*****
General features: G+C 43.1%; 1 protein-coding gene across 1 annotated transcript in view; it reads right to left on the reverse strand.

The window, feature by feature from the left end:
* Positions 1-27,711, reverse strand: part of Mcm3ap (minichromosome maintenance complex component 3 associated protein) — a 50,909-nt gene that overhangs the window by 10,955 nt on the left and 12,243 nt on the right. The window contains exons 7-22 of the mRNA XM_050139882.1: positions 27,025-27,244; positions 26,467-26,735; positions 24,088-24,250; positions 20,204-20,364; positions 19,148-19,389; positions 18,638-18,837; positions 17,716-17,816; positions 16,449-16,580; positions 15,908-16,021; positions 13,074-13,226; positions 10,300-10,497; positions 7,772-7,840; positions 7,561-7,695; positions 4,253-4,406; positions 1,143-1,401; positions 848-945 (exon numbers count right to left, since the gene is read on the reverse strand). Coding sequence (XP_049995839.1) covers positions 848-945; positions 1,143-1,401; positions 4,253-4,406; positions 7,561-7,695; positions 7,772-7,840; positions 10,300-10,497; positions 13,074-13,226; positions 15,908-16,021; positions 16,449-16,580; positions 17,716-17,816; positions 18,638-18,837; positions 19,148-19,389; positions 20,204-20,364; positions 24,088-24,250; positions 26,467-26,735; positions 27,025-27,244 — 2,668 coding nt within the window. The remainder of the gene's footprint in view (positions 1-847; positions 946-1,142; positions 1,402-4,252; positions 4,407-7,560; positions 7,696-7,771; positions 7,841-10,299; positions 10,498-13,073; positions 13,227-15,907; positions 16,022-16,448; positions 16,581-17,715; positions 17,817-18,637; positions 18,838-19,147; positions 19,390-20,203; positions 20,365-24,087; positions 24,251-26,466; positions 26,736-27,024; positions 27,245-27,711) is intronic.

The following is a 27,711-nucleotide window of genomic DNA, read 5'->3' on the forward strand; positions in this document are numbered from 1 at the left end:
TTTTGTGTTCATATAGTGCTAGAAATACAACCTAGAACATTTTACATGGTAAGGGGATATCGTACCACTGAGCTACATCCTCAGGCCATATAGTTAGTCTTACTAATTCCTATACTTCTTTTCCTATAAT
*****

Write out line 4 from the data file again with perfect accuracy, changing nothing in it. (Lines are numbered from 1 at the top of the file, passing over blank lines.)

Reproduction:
The following is a 27,711-nucleotide window of genomic DNA, read 5'->3' on the forward strand; positions in this document are numbered from 1 at the left end: